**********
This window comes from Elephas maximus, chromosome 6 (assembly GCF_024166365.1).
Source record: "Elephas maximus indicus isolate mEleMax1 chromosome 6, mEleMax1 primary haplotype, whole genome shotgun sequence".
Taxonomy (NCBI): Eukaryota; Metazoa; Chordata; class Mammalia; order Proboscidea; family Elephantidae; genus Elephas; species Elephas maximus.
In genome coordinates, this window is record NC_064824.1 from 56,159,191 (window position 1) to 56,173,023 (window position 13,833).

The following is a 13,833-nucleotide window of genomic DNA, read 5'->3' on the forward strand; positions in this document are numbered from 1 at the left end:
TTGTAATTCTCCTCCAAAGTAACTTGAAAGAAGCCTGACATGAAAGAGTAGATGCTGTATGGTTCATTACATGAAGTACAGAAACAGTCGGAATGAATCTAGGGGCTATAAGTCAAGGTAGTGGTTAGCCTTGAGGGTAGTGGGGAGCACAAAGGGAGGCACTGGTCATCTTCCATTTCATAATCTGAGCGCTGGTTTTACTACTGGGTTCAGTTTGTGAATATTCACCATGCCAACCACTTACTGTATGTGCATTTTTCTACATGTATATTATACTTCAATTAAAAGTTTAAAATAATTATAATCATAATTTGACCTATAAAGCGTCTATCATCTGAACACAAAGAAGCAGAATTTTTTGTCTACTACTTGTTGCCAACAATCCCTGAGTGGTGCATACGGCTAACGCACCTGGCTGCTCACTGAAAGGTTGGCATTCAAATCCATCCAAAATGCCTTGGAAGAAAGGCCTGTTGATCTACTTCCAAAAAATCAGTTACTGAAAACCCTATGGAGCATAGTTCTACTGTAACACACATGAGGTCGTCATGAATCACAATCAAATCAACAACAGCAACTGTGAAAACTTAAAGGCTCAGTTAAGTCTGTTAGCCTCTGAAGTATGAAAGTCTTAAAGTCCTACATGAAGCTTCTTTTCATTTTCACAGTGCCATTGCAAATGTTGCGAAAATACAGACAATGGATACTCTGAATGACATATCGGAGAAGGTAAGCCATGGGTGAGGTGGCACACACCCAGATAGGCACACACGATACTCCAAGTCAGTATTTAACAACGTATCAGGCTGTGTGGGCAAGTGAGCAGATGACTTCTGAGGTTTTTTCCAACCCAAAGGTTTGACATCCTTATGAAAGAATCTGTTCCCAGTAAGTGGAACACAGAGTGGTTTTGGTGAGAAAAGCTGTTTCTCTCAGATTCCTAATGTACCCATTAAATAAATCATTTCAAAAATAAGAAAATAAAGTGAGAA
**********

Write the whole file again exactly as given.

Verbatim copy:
This window comes from Elephas maximus, chromosome 6 (assembly GCF_024166365.1).
Source record: "Elephas maximus indicus isolate mEleMax1 chromosome 6, mEleMax1 primary haplotype, whole genome shotgun sequence".
Taxonomy (NCBI): Eukaryota; Metazoa; Chordata; class Mammalia; order Proboscidea; family Elephantidae; genus Elephas; species Elephas maximus.
In genome coordinates, this window is record NC_064824.1 from 56,159,191 (window position 1) to 56,173,023 (window position 13,833).

The following is a 13,833-nucleotide window of genomic DNA, read 5'->3' on the forward strand; positions in this document are numbered from 1 at the left end:
TTGTAATTCTCCTCCAAAGTAACTTGAAAGAAGCCTGACATGAAAGAGTAGATGCTGTATGGTTCATTACATGAAGTACAGAAACAGTCGGAATGAATCTAGGGGCTATAAGTCAAGGTAGTGGTTAGCCTTGAGGGTAGTGGGGAGCACAAAGGGAGGCACTGGTCATCTTCCATTTCATAATCTGAGCGCTGGTTTTACTACTGGGTTCAGTTTGTGAATATTCACCATGCCAACCACTTACTGTATGTGCATTTTTCTACATGTATATTATACTTCAATTAAAAGTTTAAAATAATTATAATCATAATTTGACCTATAAAGCGTCTATCATCTGAACACAAAGAAGCAGAATTTTTTGTCTACTACTTGTTGCCAACAATCCCTGAGTGGTGCATACGGCTAACGCACCTGGCTGCTCACTGAAAGGTTGGCATTCAAATCCATCCAAAATGCCTTGGAAGAAAGGCCTGTTGATCTACTTCCAAAAAATCAGTTACTGAAAACCCTATGGAGCATAGTTCTACTGTAACACACATGAGGTCGTCATGAATCACAATCAAATCAACAACAGCAACTGTGAAAACTTAAAGGCTCAGTTAAGTCTGTTAGCCTCTGAAGTATGAAAGTCTTAAAGTCCTACATGAAGCTTCTTTTCATTTTCACAGTGCCATTGCAAATGTTGCGAAAATACAGACAATGGATACTCTGAATGACATATCGGAGAAGGTAAGCCATGGGTGAGGTGGCACACACCCAGATAGGCACACACGATACTCCAAGTCAGTATTTAACAACGTATCAGGCTGTGTGGGCAAGTGAGCAGATGACTTCTGAGGTTTTTTCCAACCCAAAGGTTTGACATCCTTATGAAAGAATCTGTTCCCAGTAAGTGGAACACAGAGTGGTTTTGGTGAGAAAAGCTGTTTCTCTCAGATTCCTAATGTACCCATTAAATAAATCATTTCAAAAATAAGAAAATAAAGTGAGAA